In Vino Veritas? Alcohol, response inhibition and lying

K. Suchotzki, G. Crombez, E. Debey, K. van Oorsouw, B. Verschuere

Research output: Contribution to journalArticleAcademicpeer-review

Abstract

Aims: Despite the widespread belief that alcohol makes the truth come out more easily, we know very little on how alcohol impacts deception. Given that alcohol impairs response inhibition, and that response inhibition may be critically involved in deception, we expected that alcohol intake would hamper lying. Methods: In total, 104 volunteers were tested at a science festival, where they had the opportunity to drink alcohol. Stop-Signal Reaction Times (SSRTs) served as operationalization of response inhibition. Differences in error rates and reaction times (RTs) between lying and truth telling served as indicators of the cognitive cost of lying. Results: Higher blood alcohol concentration was related to longer SSRTs, but unrelated to the cognitive costs of lying. Conclusion: This study validates previous laboratory research on alcohol and response inhibition in a realistic drinking environment, yet failed to find an effect of alcohol on lying. Implications of these findings and for the role of response inhibition in lying are discussed.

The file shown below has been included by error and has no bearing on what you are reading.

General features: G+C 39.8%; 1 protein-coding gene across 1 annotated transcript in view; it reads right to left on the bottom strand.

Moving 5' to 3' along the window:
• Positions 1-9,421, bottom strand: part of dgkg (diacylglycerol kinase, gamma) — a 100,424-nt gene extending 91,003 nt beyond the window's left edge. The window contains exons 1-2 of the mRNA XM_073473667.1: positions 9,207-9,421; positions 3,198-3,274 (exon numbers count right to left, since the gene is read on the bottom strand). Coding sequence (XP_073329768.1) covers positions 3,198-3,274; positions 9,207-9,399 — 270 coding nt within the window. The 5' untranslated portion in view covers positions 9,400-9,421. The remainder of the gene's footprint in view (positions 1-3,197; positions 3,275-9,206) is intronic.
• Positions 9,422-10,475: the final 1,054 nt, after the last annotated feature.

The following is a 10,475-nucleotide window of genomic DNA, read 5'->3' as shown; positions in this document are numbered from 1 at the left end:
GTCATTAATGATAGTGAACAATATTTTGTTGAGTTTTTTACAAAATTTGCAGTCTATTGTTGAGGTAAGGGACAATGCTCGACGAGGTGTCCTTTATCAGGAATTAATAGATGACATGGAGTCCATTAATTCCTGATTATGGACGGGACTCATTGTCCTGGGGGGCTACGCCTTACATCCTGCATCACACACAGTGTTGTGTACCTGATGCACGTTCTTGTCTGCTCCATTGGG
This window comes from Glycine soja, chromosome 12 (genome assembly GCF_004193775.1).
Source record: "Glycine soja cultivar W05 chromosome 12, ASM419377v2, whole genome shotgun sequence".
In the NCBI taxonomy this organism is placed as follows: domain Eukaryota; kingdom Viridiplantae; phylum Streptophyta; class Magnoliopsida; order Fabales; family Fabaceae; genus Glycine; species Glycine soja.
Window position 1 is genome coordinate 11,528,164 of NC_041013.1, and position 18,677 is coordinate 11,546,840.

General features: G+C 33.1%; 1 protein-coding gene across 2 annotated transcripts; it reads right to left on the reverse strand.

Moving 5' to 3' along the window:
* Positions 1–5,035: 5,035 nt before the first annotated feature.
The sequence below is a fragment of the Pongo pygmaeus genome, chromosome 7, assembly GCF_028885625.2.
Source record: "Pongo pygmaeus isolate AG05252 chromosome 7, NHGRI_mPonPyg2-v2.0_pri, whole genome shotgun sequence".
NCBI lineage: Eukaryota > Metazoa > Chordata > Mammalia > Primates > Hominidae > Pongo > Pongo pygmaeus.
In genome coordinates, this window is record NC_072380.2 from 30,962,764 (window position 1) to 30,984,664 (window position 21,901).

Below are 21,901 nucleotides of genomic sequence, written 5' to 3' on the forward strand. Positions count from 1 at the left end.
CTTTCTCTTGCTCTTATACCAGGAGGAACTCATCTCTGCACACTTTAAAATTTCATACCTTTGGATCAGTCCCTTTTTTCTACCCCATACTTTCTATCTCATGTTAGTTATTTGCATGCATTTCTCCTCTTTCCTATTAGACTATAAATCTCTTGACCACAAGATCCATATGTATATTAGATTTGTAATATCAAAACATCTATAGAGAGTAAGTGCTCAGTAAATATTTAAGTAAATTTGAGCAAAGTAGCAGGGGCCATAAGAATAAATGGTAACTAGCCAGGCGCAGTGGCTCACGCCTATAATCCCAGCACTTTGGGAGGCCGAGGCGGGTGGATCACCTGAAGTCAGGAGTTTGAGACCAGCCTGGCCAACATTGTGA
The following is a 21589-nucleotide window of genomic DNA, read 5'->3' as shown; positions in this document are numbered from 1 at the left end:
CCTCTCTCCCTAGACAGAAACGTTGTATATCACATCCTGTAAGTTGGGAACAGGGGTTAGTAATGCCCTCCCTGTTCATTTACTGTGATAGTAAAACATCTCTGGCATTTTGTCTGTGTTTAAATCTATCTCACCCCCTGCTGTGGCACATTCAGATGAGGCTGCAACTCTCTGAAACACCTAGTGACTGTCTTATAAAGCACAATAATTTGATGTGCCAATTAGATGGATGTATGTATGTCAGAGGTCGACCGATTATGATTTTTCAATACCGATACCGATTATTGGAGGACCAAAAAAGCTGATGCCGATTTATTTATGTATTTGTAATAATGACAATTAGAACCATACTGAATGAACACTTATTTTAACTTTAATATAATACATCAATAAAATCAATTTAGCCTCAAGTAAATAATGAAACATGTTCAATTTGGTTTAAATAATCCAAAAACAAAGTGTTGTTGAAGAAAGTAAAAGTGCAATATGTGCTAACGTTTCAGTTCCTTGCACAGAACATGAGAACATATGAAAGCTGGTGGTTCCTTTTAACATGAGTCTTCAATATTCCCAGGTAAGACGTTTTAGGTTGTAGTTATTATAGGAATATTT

Original languageEnglish
Pages (from-to)74-81
Number of pages8
JournalAlcohol and Alcoholism
Volume50
Issue number1
DOIs
Publication statusPublished - 1 Jan 2015

Keywords

  • INFERIOR FRONTAL-CORTEX
  • STOP-SIGNAL PARADIGM
  • DECEPTIVE RESPONSES
  • EXECUTIVE PROCESSES
  • PREFRONTAL CORTEX
  • BEHAVIORAL MEASURES
  • DRUG-USE
  • IMPULSIVITY
  • MECHANISMS
  • TRUTH

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